If you have ever prepared for a special program in the military such as Rescue Swimmer, Combat Diver, RECON Marines, SEAL or SWCC training, you've probably done calisthenics on a pool deck between challenging swimming sets. If you are training for the Navy PST, Air Force IFT or the RECON swim and pool skills fitness test, you may want to mix calisthenics into your running and especially your swimming workouts.
Here is a tough workout that we regularly use to gauge swimming conditioning and calisthenics muscle stamina.
The Swim/PT Workout
Warmup: Swim 500 meters
Most military swimming tests are in either the 500-meter or 500-yard range. If you want to perform this swim fast but efficiently, you need to master both proper technique and getting into swimming shape.
Regardless of your athletic history, if you did not swim, you are not in swimming shape.
You will perhaps have to build up to swimming 500 meters nonstop when you first start. Fixing your technique to swim efficiently will help with this ability, but if you want to do it quickly, you cannot ignore the conditioning side of a two-sided coin.
Using the actual test distance as the warmup for your full swim workout will be a mental and psychological boost for you as you try to get to the training by crushing a challenging fitness test and through the training in a high-attrition rate selection program.
Here is the bulk of the workout:
Repeat five times.
- Swim: 250 meters at goal pace
- Push-ups: 20
- Abs of choice: 25
- Pull-outs: 10
Realize that 250 meters is not a leisurely swim. You're looking to swim at the pace you would like to maintain for the fitness test. At first, you may only maintain your goal speed for the first 50 or 100 meters.
Eventually, you will string several of these distances together as your conditioning improves. Use the stroke that will be required on your test (freestyle; combat swimmer stroke, or CSS; sidestroke; breaststroke).
For Marine RECON candidates, you will swim this workout in utilities (top and bottom with no boots).
See 50-50 workout to build up to the above workout.
The goal of the swim portion is to build up to a point where you can maintain your goal pace for the full 250 meters, but the workout will also assess where your swim pace falls off your goal pace.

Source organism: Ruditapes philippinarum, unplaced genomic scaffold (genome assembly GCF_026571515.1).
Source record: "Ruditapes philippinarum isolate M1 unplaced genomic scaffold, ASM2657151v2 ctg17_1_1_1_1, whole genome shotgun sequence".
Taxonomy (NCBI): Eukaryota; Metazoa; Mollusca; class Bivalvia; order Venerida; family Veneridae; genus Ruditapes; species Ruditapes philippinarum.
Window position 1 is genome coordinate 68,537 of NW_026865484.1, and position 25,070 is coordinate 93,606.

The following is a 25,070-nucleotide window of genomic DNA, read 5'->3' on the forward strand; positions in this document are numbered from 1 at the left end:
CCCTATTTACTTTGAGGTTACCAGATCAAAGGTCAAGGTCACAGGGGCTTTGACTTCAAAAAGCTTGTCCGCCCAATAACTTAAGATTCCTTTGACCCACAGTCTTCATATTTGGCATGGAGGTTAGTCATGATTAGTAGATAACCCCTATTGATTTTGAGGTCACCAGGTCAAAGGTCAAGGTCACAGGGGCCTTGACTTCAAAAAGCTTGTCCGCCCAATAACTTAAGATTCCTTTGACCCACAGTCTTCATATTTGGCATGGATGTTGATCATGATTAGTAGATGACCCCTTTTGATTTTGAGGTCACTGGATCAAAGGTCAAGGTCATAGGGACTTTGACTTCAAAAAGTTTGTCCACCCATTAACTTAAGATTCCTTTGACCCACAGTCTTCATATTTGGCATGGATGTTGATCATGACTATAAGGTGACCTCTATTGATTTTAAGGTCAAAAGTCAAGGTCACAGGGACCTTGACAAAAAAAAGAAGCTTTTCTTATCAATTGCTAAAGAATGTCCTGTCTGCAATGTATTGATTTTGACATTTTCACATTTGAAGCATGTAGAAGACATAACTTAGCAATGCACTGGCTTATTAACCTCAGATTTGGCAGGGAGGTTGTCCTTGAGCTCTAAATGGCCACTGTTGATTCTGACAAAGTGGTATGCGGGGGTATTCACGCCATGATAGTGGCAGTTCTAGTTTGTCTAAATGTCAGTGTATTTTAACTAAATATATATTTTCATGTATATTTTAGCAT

In my workouts, we aim to set a goal pace of a yard or meter per second, which means 50 meters in 50 seconds, 100 meters in 100 seconds and so on. If you find your goal falls off on the third lap, then change your swim workouts so you do more 150- to 200-meter swim sets during the week.
If you are coming from a non-swimming athletic background, you may want to invest in near daily time in the pool, swimming a minimum of 1,500-2,000 meters a day if taking any of the fitness tests that require swimming.
Rest with PT
The PT sections are truly meant to be an active rest from swimming. The push-ups and abs of choice (sit-ups, flutter kicks, leg levers, etc.) can be done on any pool deck. If you have access to a pull-up bar on the pool deck, add pull-ups. If not, replace the pull-ups with what we call the pull-out. It is basically a muscle-up on the pool edge in the deep end.
For a pull-out, grab the edge of the pool with arms extended over your head (you are underwater at this point), then pull yourself up and out of the pool so your waist is even with the pool's edge. Think of this exercise like a muscle-up, with a portion of it underwater done on the pool edge of the deep end.
Cool Down with Pool Skills and/or Treading Water
After this 1,750-meter swim workout is completed, take some time to work on pool skills like treading water with no hands, bottom-bouncing and floating.
If there are other events on your future selection tests, add them but do not tie yourself as you will in the drownproofing tests. Just simulate these events. Also, do not swim or do any underwater or breath-hold training alone.
Other favorite swim workouts -- Stew's Favorites in the Pool
-- Stew Smith is a former Navy SEAL and fitness author certified as a Strength and Conditioning Specialist (CSCS) with the National Strength and Conditioning Association. Visit his Fitness eBook store if you're looking to start a workout program to create a healthy lifestyle. Send your fitness questions to firstname.lastname@example.org.
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